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Microfilm At War: From Communication To Preservation

Microfilm At War: From Communication To Preservation


Before email, there was V-Mail, and before that… pigeons, and eventually spies…and even pigeon spies. Today, microfilm is the unanimously agreed upon “preservation medium” for archivists around the world, but did you know about its storied military career?

When you hear the word “microfilm”, I am guessing you are more likely to think about archiving and libraries than the postoffice and wartime. Yes, microfilm is the gold standard in the historical preservation of publications and documents, but did you know that microfilm was also used to facilitate communication in times of war?

The first wartime application of microfilm dates further back than you might think. In 1870, the “pigeon post” was utilized in the Siege of Paris during the Franco-Prussian War. Pigeons proved themselves as reliable couriers, and capable messengers due to their natural homing abilities. Messages were created on photographic paper a little over an inch and 1/2 long, to permit insertion in the pigeon’s quill. The pigeons were transported to a destination in cages, where they would be attached with microfilm, then the pigeon would naturally fly back to its home where the recipient could read the message.

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Microfilm had found its footing in the commercial sector by the mid-20s when George McCarthy, a New banker, developed he “Check-O-Graph” to make copies of canceled checks. By 1935 the Library of Congress had used microfilm to preserve over 3 million books and manuscripts. 1935 also saw the New York Times become the first publisher to film their newspaper on 35mm microfilm, ushering in the era of newspaper preservation on film.

In 1941, microfilm was called back into military service for the first time in over six decades. Sixty-four years after Siege of Paris, the British introduced the North Atlantic Air Mail Service that would deliver an “Airgraph” as a method to restore postal service to their troops holding the Suez Canal in WWII. The post had been severely disrupted due to Germany and Italy controlling essential territories in the Middle East. Established routes to the Atlantic were cut off because the Axis also held key positions in the Meditrainan and Northern Africa. Since ships were forced to circumvent the entire continent of Africa from the to reach a destination relatively close to the homeland, mail could be delayed by over six months.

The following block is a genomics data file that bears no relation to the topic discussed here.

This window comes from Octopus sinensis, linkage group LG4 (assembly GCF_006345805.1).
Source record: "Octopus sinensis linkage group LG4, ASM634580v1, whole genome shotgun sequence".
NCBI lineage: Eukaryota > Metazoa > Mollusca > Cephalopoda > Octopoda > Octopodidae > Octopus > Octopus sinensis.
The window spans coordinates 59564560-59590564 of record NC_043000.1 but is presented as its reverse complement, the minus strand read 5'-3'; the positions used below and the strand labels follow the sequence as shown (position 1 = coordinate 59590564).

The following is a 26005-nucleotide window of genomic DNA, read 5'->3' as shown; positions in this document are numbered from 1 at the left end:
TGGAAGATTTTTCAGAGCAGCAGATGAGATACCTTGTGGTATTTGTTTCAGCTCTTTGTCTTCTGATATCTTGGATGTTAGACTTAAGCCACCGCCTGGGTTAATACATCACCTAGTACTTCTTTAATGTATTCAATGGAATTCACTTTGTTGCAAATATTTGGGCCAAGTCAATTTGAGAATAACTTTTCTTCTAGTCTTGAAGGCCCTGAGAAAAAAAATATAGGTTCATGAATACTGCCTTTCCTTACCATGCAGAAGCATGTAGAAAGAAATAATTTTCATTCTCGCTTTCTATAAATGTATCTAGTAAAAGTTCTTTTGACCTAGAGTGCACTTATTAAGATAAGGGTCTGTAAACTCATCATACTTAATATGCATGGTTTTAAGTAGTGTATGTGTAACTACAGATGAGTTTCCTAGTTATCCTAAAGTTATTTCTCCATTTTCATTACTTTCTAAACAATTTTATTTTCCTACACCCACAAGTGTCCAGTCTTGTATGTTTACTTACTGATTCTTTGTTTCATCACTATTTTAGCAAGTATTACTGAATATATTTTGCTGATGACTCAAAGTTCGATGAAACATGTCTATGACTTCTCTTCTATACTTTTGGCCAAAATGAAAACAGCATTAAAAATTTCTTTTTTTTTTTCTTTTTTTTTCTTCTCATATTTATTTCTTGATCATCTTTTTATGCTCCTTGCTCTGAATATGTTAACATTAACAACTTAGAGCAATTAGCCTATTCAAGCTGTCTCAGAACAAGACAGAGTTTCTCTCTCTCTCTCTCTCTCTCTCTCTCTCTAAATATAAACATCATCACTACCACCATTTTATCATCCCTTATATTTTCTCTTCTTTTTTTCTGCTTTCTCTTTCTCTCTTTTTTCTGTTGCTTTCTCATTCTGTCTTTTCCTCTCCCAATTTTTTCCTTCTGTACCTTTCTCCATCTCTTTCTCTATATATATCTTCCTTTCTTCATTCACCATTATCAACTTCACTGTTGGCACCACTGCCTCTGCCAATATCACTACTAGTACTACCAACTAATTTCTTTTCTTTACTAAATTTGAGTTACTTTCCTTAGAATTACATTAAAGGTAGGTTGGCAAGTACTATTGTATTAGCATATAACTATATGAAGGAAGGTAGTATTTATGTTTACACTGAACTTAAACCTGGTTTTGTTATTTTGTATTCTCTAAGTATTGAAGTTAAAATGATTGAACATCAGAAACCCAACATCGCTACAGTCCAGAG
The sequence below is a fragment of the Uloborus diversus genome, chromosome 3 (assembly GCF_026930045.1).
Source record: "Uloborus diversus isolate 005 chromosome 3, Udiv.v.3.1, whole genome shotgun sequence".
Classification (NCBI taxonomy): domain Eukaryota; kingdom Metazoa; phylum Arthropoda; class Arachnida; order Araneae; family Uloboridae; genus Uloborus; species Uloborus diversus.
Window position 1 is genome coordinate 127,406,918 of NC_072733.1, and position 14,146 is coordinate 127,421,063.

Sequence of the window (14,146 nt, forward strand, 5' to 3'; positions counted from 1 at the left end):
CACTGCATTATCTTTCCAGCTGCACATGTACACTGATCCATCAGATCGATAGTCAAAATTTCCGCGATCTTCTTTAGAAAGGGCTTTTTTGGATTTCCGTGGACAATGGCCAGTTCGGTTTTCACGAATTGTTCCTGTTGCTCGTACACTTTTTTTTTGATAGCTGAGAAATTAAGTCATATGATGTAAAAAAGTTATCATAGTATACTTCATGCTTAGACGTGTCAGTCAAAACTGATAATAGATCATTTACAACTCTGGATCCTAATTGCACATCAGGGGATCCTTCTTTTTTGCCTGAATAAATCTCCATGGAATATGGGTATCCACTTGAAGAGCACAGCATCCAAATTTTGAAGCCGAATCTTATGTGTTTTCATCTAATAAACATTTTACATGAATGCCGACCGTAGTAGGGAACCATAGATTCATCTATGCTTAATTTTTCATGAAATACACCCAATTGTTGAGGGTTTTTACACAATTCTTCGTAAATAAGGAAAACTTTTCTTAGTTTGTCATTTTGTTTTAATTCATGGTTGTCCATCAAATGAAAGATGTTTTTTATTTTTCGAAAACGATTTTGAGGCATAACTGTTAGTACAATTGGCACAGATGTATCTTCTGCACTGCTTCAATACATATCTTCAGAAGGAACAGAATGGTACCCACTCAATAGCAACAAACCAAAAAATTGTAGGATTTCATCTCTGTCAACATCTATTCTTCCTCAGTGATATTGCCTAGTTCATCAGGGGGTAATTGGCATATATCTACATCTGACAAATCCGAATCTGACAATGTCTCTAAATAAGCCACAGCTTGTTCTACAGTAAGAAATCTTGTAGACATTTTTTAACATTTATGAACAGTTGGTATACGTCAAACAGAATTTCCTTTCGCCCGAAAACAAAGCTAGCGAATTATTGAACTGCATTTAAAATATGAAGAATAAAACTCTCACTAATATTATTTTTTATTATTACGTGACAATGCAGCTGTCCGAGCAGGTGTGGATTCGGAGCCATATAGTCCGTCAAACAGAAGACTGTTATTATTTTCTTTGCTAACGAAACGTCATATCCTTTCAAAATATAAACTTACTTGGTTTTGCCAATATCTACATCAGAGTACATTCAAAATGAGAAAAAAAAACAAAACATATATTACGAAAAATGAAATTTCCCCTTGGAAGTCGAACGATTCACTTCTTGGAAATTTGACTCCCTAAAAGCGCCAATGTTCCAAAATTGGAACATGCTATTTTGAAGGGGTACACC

Utilizing the resources available to them, they employed Kodak Recordak microfilm cameras that were being used by banks to maintain their records. They engaged Kodak Ltd, who already had facilities to service Egypt and London, as well as other key locations, to facilitate the process. “Airgraph” later became a registered trademark for the company. Messages were composed on a specialized standard form and captured onto16mm microfilm. The microfilm was flown to its destination in days or weeks as opposed to months, where it was developed into a full-size print, and delivered to the intended recipient.

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1942 ushered in the era of “Victory Mail”. Taking their cues from their British Allies, the United States launched the “Army Micro Photographic Mail Service,” which was much more well known as “V-Mail”. Once again, Kodak was contracted to provide the service that became the primary method of communication between soldiers on the front lines and family at home. Correspondence was written on small letter sheets that were 7″ wide by 9″ tall and sent to the processing center in a self-mailing envelope. It was censored by inspectors before being microfilmed and transported. Once it reached its destination, the microfilm negatives would be printed. Instead of enlarging the reproduction to the original size as the British did, V-Mail was printed 1/2 size due to the scarcity of paper.